With no disrespect to the other three confirmed rookies in this year’s field, Ed Jones, Zach Veach and Jack Harvey – the last of whom is actually one of Alonso’s teammates – none has the name recognition or appeal beyond the most ardent, diehard of IndyCar fans who’ve paid explicit attention to the Mazda Road to Indy and Indy Lights where all three have won races and in Jones’ case, a championship. Where they could afford to feel aggrieved today was in seeing Alonso practice some of the procedural items – pit lane entry off Turn 4 and yellow flag simulations being two examples – since those aren’t official parts of ROP.

Alonso, however? He’s a rookie in name only, same as Kurt Busch was years earlier. He had the eyes of the F1 world watching along with the IndyCar world. And if Wednesday proved anything, it’s that the number of eyeballs from that aforementioned F1 world were locked in in a laser-focus unlike anything IndyCar could begin to generate from its own.

But while Wednesday was awesome from an overkill standpoint, with Alonso dominating all the stories, all the headlines and all the videos, the challenge from here is ensuring the overkill does not supersede the rest of the month – and how Alonso fits into it.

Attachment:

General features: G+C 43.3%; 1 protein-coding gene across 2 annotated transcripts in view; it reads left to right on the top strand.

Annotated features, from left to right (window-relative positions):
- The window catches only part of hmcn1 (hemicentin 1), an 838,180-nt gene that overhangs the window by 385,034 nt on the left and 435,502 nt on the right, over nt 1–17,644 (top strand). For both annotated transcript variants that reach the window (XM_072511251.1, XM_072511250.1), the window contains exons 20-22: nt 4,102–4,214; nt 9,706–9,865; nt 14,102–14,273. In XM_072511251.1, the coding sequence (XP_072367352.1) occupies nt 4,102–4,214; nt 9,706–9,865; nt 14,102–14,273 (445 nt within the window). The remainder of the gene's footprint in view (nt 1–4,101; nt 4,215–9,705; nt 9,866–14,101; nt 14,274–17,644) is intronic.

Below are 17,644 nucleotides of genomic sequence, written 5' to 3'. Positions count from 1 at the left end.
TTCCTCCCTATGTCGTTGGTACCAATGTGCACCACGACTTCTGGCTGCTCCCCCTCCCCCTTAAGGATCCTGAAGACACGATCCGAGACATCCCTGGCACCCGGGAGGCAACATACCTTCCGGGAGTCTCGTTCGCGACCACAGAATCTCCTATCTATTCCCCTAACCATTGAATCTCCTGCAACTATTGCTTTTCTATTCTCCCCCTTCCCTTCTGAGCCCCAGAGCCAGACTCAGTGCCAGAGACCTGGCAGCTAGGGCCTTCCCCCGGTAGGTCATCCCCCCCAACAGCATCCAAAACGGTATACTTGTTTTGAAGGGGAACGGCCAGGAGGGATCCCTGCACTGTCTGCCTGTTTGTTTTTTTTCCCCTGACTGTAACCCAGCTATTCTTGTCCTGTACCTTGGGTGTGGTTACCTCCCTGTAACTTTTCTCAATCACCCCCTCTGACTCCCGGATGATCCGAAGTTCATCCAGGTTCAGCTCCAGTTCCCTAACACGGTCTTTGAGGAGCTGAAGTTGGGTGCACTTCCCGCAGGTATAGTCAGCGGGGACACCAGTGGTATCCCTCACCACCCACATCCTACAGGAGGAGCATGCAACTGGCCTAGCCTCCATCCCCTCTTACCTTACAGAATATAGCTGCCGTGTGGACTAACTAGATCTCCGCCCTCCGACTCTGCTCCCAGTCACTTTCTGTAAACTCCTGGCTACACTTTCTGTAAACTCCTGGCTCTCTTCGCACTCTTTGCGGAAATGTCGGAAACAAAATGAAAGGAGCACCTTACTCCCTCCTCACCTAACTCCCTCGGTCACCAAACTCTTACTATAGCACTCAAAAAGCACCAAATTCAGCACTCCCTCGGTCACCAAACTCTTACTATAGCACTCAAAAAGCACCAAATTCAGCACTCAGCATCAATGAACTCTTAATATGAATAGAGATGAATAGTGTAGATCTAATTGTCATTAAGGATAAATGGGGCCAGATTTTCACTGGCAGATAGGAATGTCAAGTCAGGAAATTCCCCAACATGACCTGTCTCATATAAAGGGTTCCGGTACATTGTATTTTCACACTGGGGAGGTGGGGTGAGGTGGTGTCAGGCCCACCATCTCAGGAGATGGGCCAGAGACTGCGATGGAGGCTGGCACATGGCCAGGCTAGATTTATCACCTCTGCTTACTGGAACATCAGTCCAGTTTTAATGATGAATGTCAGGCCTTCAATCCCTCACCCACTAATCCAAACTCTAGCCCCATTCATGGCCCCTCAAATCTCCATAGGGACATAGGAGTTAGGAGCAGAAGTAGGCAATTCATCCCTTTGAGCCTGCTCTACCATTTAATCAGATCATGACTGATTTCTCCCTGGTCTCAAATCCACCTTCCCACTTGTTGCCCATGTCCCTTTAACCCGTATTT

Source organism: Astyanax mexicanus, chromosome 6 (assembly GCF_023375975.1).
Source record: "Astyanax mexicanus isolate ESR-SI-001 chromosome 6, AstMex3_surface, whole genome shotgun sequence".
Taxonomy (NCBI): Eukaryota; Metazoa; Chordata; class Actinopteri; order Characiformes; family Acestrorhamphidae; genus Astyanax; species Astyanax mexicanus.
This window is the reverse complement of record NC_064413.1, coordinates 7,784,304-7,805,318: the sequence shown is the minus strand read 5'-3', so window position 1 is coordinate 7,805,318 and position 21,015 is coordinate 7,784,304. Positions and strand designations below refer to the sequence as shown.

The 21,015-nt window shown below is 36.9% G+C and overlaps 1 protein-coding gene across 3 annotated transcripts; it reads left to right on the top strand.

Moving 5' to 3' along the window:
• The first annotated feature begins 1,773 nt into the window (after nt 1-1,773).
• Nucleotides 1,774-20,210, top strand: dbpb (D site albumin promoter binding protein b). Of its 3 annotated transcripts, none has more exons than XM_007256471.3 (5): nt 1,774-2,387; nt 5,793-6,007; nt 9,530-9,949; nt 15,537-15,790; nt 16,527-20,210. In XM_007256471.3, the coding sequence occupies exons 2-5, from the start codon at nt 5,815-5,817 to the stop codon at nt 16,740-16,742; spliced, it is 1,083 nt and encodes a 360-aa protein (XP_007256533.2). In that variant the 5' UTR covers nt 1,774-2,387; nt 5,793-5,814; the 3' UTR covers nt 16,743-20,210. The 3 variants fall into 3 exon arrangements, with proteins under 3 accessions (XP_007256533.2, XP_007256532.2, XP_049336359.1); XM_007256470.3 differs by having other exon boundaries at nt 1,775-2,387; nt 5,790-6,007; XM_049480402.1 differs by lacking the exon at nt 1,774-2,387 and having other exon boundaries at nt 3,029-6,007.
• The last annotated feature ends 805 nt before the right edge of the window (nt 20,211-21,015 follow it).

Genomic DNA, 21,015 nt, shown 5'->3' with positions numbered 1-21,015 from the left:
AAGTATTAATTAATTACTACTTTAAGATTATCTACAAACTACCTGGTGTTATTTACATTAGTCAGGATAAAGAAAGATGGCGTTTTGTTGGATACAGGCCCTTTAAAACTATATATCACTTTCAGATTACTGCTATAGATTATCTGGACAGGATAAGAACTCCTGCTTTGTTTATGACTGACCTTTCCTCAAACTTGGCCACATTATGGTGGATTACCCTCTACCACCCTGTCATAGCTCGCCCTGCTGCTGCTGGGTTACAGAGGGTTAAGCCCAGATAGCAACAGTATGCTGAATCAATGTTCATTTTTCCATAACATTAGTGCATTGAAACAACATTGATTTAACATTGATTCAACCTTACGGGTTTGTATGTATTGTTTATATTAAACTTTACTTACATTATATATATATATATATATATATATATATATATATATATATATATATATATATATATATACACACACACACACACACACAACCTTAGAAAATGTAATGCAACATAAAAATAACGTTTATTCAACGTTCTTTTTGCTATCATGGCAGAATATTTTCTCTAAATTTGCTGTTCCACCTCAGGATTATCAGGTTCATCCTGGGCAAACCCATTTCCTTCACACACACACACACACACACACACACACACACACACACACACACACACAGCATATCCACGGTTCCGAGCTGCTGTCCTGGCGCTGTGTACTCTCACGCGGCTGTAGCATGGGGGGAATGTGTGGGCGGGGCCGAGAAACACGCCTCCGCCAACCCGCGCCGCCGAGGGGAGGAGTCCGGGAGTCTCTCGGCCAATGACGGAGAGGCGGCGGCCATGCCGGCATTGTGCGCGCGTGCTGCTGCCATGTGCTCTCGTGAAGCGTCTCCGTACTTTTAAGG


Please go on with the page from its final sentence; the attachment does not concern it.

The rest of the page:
Photo courtesy of IMSA

As a similar and recent example, Jeff Gordon ran this year’s Rolex 24 at Daytona as part of the Konica Minolta Cadillac DPi-V.R with the aforementioned Taylor brothers, Ricky and Jordan, and the retiring Max Angelelli. Gordon’s name, inevitably, drew headlines from beyond the specialist sports car media that covers the IMSA WeatherTech SportsCar Championship full-time, which was a good thing… except that it wasn’t.

By Gordon’s presence existing at the Rolex 24, it allowed the focus for some to be only on Gordon instead of fitting Gordon into a greater editorial plan. And perhaps, that’s by design. However the story of the Taylors’ win was not about Gordon’s presence in the car, but rather it was the Taylors’ breakthrough after years of heartbreak and in particular, Ricky Taylor’s star turn on his own. And with three other class winners, including Chip Ganassi’s Ford GT in its second straight 24-hour race and two youthful lineups in the pro-am classes, there were plenty of other great stories to write as well.

Alonso actually said it well yesterday in the post-practice press conference when he described how he fits into the overall sphere of the race.

Photo: IndyCar